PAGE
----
Bio: Byron Boston served twenty years with Dallas Police Department before retiring in May 2017. He spent over fourteen years in the Narcotics Division as an undercover officer. For five years, Byron was assigned to the Federal Bureau of Investigation (FBI) as a Task Force Officer (TFO) to investigate Mexican Drug Cartels impacting the Southwest Border of the United States. These investigations involved drug trafficking, extortions, kidnappings, and homicides.
Byron spent seven years assigned to a Mid-level Undercover Enforcement Unit and was tasked with infiltrating violent drug trafficking organizations, posing as a large-scale drug trafficker. During those assignments, he rented undercover apartments and spent months gaining the trust and confidence of the targeted criminals. As a result of those investigations, over 200 gang members were arrested and convicted of various narcotic and firearm-related crimes. Byron’s last mid-level undercover assignment involved investigating several drug-related overdose deaths involving North Texas teens. Byron and his partner were tasked with conducting an undercover operation to target the sources of those narcotics. Using unconventional undercover techniques, they were able to solve several overdose death cases and were ultimate nominated for the Dallas Police Officers of the year.
During his fourteen years in the Narcotic Division, Byron was also assigned to Tactical Narcotic Teams which were responsible for executing dynamic entry search warrants, vehicle assaults, and undercover officer extractions. Byron is currently a Reserve Dallas Police assigned to the Criminal Intelligence Unit and actively assisted Detectives with cell phone analysis, open source intelligence, digital search warrant preparation, and other investigative needs. He also continues to serve as a training officer within the Narcotic Division.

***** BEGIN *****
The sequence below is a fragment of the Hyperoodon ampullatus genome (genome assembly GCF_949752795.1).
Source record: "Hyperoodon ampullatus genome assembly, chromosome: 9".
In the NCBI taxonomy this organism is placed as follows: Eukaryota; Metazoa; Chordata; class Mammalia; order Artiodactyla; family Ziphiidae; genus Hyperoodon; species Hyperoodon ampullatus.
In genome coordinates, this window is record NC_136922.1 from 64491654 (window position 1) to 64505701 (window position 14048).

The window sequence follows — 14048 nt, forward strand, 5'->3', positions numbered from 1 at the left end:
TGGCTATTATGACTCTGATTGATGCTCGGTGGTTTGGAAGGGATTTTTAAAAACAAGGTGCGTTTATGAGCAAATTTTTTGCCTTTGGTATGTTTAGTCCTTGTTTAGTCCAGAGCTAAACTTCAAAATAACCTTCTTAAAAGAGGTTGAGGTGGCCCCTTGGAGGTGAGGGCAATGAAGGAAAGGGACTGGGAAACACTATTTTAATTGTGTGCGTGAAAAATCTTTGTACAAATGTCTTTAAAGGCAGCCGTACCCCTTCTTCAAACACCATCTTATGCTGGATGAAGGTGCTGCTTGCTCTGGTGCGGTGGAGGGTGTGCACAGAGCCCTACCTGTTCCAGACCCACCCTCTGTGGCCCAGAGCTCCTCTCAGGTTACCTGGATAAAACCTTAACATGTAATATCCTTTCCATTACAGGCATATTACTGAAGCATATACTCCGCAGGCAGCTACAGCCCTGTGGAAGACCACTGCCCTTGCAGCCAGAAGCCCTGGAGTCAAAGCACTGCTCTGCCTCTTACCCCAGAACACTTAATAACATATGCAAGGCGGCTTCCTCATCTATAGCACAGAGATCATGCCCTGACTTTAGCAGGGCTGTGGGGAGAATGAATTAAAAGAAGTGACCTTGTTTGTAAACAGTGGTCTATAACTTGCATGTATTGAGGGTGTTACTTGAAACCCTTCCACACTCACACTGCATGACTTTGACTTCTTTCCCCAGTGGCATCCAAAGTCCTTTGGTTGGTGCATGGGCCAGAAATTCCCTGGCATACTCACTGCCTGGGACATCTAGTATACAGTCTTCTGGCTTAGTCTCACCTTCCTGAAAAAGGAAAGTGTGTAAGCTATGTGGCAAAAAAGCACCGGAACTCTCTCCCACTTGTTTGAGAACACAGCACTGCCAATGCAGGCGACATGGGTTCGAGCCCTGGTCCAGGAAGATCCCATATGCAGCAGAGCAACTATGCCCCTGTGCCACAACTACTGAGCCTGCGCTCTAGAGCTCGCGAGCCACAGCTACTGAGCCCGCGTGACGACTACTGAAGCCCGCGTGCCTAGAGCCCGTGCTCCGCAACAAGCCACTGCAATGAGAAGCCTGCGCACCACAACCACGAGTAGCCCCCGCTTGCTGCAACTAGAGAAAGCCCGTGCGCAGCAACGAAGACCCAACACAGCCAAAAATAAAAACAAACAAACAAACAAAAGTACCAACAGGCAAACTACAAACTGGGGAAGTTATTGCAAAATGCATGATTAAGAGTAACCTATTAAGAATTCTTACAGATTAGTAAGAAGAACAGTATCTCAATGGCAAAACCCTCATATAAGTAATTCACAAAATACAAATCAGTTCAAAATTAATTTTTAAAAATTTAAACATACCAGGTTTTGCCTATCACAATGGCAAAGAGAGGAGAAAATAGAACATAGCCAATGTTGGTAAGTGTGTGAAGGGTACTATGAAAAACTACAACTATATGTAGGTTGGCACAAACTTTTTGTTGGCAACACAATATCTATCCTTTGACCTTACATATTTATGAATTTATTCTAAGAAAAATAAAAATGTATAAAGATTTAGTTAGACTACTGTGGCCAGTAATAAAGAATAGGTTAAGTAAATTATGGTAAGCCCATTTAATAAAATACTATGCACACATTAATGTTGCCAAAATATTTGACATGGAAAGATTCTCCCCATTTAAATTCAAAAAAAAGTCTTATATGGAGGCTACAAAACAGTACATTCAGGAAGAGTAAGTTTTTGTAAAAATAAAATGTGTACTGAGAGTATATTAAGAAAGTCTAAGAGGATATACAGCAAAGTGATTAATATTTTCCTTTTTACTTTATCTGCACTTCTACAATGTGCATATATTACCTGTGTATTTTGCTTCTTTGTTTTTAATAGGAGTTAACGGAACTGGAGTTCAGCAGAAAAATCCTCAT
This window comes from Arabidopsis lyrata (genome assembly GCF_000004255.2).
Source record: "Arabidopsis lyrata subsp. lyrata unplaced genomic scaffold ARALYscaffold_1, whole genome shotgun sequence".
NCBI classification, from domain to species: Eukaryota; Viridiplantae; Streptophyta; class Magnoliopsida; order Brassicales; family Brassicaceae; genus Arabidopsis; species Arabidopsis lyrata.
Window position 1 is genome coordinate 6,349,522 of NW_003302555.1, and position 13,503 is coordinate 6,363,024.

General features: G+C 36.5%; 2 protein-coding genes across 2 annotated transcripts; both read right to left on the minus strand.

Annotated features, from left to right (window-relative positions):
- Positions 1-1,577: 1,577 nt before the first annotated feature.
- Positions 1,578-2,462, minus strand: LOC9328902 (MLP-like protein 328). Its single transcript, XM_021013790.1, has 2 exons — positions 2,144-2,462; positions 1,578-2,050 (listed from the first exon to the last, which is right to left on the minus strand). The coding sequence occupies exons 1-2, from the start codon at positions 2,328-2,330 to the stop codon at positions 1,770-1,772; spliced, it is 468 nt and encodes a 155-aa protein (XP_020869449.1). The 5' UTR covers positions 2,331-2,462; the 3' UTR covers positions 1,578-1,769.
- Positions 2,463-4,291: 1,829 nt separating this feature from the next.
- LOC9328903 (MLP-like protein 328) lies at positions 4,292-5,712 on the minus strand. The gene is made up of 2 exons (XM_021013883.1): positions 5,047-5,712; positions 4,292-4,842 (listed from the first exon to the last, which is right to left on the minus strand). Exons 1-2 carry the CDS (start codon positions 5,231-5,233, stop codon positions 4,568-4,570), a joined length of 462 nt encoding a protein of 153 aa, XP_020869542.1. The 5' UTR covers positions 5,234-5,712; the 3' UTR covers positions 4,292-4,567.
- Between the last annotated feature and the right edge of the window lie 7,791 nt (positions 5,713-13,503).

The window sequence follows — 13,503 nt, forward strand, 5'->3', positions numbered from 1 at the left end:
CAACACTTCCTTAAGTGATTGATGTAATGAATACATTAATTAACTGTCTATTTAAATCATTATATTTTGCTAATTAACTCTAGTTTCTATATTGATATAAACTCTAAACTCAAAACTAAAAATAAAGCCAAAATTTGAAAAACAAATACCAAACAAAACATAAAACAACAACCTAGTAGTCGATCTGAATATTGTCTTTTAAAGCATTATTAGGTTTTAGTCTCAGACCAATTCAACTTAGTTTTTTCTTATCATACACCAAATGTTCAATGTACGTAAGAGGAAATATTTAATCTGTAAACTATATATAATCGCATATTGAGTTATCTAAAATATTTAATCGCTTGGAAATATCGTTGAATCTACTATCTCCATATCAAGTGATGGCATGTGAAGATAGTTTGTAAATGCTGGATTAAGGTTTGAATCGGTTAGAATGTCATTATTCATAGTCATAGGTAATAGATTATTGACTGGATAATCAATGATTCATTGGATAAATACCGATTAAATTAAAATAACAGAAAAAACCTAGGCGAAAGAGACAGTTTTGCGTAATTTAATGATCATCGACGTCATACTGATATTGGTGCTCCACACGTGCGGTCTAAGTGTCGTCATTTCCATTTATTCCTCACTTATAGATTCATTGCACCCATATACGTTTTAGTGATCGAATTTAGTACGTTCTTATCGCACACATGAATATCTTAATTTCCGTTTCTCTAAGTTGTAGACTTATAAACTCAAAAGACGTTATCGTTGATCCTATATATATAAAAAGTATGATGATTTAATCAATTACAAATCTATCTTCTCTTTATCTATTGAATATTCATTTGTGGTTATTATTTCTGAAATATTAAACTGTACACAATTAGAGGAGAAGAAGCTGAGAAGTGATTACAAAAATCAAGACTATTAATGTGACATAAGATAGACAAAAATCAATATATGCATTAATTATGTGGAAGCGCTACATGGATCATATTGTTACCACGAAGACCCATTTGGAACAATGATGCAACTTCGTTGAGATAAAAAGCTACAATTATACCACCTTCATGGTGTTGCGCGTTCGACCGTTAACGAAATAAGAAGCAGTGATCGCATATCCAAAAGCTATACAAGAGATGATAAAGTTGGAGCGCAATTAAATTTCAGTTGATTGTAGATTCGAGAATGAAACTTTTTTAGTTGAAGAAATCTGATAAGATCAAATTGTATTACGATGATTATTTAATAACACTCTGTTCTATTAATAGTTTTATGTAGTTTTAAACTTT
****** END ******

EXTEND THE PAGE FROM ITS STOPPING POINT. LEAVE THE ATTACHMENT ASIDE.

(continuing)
Byron has been a national training instructor for over eleven years. During that time period he has trained thousands of military, federal, state, local, and tribunal law enforcement officers from across the United States and Canada with exceptional reviews. Byron possesses a Master of Arts in Emergency Management and Homeland Security from Arizona State University.
Theresa Gartland, Executive Director, Operation Progress
Presentation: Operation Progress: Watts
Operation Progress is a non-profit located in the heart of Watts, CA, that provides youth with academic support, after school programs and mentorship by Los Angeles Police Department Officers.
Cpl. Tyler Zrymiak
Presentation: Street Gangs in Saskatchewan by the Provincial Crime Reduction Team, and an update on BC Indigenous Street Gangs by Cst. Troy Derrick, Surrey RCMP, First Nations Policing